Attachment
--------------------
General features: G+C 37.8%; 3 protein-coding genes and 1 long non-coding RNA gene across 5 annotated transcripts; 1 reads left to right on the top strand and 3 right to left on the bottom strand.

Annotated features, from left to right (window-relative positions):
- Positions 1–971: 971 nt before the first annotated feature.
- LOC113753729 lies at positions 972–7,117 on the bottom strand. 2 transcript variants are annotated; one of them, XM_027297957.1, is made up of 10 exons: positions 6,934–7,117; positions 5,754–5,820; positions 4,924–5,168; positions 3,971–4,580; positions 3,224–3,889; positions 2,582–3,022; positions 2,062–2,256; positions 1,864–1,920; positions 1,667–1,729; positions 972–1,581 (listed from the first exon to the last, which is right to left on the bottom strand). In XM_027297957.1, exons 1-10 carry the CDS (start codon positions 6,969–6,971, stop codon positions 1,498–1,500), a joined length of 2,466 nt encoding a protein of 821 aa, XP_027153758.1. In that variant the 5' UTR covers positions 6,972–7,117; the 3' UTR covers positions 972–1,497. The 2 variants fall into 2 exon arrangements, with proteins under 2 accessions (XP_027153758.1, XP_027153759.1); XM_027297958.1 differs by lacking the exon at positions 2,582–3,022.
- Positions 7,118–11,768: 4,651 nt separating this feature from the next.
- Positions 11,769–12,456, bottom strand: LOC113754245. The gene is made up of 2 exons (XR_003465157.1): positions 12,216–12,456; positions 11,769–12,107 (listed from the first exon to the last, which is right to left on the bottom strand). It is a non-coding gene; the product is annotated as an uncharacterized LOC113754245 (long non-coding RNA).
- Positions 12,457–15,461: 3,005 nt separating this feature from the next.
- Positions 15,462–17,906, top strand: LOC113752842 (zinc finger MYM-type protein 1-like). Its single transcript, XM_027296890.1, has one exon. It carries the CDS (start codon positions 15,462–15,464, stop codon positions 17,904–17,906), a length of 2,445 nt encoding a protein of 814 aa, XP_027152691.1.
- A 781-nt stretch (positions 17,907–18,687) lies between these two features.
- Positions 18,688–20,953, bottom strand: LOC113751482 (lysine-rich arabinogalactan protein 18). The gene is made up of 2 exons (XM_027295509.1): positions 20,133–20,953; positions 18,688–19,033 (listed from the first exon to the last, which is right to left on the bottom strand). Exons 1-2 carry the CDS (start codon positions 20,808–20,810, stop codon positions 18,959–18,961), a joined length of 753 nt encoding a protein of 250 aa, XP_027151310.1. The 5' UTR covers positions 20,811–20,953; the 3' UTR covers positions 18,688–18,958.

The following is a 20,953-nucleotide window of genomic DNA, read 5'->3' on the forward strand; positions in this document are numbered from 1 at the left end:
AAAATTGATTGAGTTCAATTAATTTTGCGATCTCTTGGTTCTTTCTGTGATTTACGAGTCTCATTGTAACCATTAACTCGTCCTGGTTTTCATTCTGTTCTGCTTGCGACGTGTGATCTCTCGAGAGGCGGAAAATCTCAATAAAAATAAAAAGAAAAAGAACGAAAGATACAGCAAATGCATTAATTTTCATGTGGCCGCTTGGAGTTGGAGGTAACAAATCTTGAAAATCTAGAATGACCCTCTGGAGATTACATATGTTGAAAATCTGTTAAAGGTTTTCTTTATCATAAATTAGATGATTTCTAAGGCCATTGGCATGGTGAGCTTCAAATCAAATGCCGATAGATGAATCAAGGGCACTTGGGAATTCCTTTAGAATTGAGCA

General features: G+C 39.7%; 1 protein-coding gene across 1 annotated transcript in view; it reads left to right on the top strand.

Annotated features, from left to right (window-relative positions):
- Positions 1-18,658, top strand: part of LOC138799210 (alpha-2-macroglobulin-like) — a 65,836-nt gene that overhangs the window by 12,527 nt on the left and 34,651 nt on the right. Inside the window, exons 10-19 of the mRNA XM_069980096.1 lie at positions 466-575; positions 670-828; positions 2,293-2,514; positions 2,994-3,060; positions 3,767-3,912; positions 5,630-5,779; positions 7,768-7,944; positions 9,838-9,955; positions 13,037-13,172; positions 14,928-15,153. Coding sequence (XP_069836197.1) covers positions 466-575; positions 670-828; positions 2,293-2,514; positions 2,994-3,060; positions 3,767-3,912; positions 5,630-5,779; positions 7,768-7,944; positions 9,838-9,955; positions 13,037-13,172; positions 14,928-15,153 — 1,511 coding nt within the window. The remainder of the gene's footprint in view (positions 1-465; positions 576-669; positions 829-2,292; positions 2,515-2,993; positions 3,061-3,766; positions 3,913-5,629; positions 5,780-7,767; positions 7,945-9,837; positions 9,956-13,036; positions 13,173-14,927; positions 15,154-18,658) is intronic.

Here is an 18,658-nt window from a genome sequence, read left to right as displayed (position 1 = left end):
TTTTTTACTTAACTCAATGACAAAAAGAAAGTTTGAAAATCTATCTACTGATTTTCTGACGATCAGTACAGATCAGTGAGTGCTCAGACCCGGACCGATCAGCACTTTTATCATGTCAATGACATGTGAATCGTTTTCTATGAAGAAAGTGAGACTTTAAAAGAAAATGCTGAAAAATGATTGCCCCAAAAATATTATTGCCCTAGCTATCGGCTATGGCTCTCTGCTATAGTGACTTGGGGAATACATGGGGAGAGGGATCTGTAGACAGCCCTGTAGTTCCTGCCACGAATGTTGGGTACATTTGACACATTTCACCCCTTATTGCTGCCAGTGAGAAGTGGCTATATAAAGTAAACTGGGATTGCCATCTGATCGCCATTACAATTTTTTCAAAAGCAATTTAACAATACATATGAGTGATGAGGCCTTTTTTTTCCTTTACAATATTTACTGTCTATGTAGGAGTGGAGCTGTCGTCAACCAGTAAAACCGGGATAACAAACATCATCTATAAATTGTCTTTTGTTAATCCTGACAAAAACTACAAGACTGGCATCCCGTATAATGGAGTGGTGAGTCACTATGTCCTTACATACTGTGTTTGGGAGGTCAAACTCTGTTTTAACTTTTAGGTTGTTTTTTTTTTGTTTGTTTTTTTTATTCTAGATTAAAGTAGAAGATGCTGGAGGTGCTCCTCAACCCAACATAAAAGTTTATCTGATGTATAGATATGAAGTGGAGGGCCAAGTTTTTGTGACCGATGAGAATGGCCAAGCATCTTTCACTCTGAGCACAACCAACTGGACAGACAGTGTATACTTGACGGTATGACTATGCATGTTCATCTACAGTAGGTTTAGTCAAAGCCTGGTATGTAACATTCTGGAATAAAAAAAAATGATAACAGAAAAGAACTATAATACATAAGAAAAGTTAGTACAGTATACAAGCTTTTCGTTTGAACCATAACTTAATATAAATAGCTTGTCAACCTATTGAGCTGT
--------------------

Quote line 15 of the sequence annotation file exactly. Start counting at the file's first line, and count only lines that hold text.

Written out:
- Positions 1-18,658, top strand: part of LOC138799210 (alpha-2-macroglobulin-like) — a 65,836-nt gene that overhangs the window by 12,527 nt on the left and 34,651 nt on the right. Inside the window, exons 10-19 of the mRNA XM_069980096.1 lie at positions 466-575; positions 670-828; positions 2,293-2,514; positions 2,994-3,060; positions 3,767-3,912; positions 5,630-5,779; positions 7,768-7,944; positions 9,838-9,955; positions 13,037-13,172; positions 14,928-15,153. Coding sequence (XP_069836197.1) covers positions 466-575; positions 670-828; positions 2,293-2,514; positions 2,994-3,060; positions 3,767-3,912; positions 5,630-5,779; positions 7,768-7,944; positions 9,838-9,955; positions 13,037-13,172; positions 14,928-15,153 — 1,511 coding nt within the window. The remainder of the gene's footprint in view (positions 1-465; positions 576-669; positions 829-2,292; positions 2,515-2,993; positions 3,061-3,766; positions 3,913-5,629; positions 5,780-7,767; positions 7,945-9,837; positions 9,956-13,036; positions 13,173-14,927; positions 15,154-18,658) is intronic.